At least Canada.com had the guts to be open and honest about the choices one must make, "We need to return to our roots of healthy eating and exercising. Our people in both the urban areas and reserves must examine their eating habits and adjust accordingly.People who have diabetes have two choices: They can treat the symptoms through medication or they can go to the root of the problem and follow a more traditional diet.

So get off the couch and snare a rabbit, set a net, shoot a deer or moose, and when summer comes go out and pick a mess of berries. Walk past the junk food aisle at the supermarket and head to the vegetable section. Our good health depends on what we eat and the Namgis First Nation has thrown out the challenge."

12 comments:

  1. Steve4:07 PM

    " . . . . access to food sources such as sockeye salmon may be limited by contamination and transportation issues."

    So don't follow the program at all, because there's 1% of it that you might not be able to do perfectly. This is the no dairy, no red meat, no fat, no artificial sweeteners, no mercury-tainted fish, it's-just-too-difficult-to-do-it-in-a-healthy-way argument. I love the ignorance of relative risk implicit in these kinds of statements. As if these things will somehow kill me faster than the extra 60 pounds I used to carry around.

    I guess we should always drive to our destinations too, because if we take a plane we might die.

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  2. Regina, if you keep posting articles like this, I may have to re-think everything I learned about nutrition over the last 25 years.

    I don't have time. Please stop.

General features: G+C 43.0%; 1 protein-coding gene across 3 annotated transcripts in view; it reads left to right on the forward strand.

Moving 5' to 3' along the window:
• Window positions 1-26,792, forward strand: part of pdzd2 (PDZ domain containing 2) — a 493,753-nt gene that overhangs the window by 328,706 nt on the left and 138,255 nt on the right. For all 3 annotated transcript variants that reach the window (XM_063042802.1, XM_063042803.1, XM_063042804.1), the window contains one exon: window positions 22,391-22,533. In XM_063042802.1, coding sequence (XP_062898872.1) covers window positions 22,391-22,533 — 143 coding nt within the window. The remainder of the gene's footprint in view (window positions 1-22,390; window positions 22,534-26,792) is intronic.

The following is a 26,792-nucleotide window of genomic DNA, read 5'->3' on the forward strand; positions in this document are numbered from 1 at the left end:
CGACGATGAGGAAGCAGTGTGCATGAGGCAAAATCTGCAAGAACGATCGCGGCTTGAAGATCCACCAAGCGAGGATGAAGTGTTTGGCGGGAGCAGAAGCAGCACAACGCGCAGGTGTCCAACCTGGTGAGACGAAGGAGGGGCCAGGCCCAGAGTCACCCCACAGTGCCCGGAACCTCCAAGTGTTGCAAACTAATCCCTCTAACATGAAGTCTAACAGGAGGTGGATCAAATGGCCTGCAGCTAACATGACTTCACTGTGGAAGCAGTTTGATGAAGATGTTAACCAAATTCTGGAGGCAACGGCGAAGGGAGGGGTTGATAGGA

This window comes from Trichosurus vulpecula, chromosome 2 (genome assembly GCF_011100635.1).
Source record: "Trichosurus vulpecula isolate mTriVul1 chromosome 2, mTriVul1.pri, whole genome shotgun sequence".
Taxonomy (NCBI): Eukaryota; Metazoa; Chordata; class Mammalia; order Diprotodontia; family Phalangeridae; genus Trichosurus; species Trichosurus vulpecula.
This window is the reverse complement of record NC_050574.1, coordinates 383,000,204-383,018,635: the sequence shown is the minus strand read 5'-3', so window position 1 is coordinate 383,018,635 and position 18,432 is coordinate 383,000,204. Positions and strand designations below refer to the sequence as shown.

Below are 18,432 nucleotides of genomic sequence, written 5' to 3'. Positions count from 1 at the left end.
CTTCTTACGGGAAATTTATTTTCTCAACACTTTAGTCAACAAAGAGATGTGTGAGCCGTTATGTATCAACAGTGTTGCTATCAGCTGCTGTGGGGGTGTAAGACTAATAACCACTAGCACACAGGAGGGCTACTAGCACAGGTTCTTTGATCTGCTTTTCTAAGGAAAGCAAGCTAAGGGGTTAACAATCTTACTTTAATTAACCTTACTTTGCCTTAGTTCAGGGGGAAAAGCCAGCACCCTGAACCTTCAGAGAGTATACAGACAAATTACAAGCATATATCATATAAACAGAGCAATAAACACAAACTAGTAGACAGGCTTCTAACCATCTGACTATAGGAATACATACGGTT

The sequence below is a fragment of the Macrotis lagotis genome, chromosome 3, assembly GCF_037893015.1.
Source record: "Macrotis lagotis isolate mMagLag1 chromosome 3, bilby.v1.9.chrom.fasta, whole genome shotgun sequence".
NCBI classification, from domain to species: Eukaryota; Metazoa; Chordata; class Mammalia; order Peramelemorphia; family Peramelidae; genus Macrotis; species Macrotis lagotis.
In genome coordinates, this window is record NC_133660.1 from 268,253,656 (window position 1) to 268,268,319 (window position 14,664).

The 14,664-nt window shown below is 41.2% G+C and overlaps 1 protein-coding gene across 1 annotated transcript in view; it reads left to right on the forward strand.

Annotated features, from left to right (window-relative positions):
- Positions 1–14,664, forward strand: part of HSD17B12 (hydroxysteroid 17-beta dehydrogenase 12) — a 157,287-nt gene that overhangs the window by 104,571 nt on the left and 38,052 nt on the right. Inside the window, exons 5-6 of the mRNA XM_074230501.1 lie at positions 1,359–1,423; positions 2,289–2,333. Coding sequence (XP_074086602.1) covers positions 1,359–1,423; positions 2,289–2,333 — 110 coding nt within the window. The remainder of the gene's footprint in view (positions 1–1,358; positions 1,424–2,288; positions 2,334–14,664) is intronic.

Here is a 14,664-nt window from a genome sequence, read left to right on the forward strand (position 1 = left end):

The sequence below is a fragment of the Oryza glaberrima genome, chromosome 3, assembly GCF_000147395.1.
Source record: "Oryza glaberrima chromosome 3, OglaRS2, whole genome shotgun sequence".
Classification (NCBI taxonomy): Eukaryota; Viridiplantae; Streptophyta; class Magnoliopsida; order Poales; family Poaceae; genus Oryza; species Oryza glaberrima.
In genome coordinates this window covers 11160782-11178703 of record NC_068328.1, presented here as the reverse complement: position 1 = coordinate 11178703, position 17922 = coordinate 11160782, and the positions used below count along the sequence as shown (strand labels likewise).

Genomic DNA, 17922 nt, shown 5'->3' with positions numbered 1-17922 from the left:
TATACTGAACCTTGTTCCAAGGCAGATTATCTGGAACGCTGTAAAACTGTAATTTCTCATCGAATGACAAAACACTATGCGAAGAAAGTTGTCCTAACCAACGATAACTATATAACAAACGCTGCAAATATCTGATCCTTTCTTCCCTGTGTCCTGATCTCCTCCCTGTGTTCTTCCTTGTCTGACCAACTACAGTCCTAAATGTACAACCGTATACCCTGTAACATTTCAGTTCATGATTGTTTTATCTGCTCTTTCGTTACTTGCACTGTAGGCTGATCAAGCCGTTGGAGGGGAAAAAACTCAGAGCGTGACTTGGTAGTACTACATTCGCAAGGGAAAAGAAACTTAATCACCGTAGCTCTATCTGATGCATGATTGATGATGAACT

-Steve Parker, M.D.
    Author of The Advanced Mediterranean Diet

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  3. Anonymous9:27 PM

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    ReplyDelete
  4. Angelyne7:49 AM

    What gets me about the dietitian comments is how clueless they are. Eating like your ancestors might be difficult because of limited access, I can agree. But instead of *trying* to eat the closest available equivalent foods, let's just give up and eat a carb-heavy diet that is radically different from what your ancestors ate. A diet that has already been shown to be especially detrimental to native people's health. Yes that makes a whole lot of sense to me.

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  5. "The Advanced Mediterranean Diet"

    Well, Me. Parker, you may indeed have to re-think quite a bit when you write (from your web site) stuff like this:

    "The Advanced Diet encourages usage of heart-protective omega-3 polyunsaturated fatty acids in vegetable oils, espcially flaxseed, canola, and soybean oils. These were not significant contributors to the traditional diet. Full-fat versions of dairy products were the norm in the traditional diet. We know now that the saturated fats in them contribute to hardening of the arteries (atherosclerosis), so the Advanced Diet favors the low-fat versions."

    Who is this "we" that "now knows that saturated fats" contribute to hardening of the arteries? Could you cite some valid research that supports this argument?

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  6. Dear charles r, here are a few references that discuss how saturated fats contribute to atherosclerosis (aka hardening of the arteries).

    1. Kush, L.H., et al. Diet and 20-year mortality from coronary heart disease: the Ireland-Bopston Diet Heart Study. New England Journal of Medicine, 1985, 312(13): 811-818.

    2. Differences in coronary mortality can be explained by differences in cholesterol and saturated fat intakes in 40 countries but not in France and Finland. A paradox. Circulation, 1993, 88(6): 2771-2779.

    3. Diet and Coronary Heart Disease. Human Nutrition, Clinical Nutrition, 1982, 36(6): 413-427.

    4. Tell, G.S., et al. Dietary fat intake and carotid artery wall thickness: the Atherosclerosis Risk in Communites (ARIC) Study. American Journal of Epidmiology, 1994, 139(10): 979-989.

    The numerous references cited by the authors of these peer-reviewed scientific journal articles may also be helpful to you. I found these at PubMed.gov.

    I hope this is helpful.

    -Steve Parker, M.D.
    Advanced Mediterranean Diet Blog

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  7. Steve,

    Well I'm sorry but the articles you link to are not particularly convincing or supportive to your argument.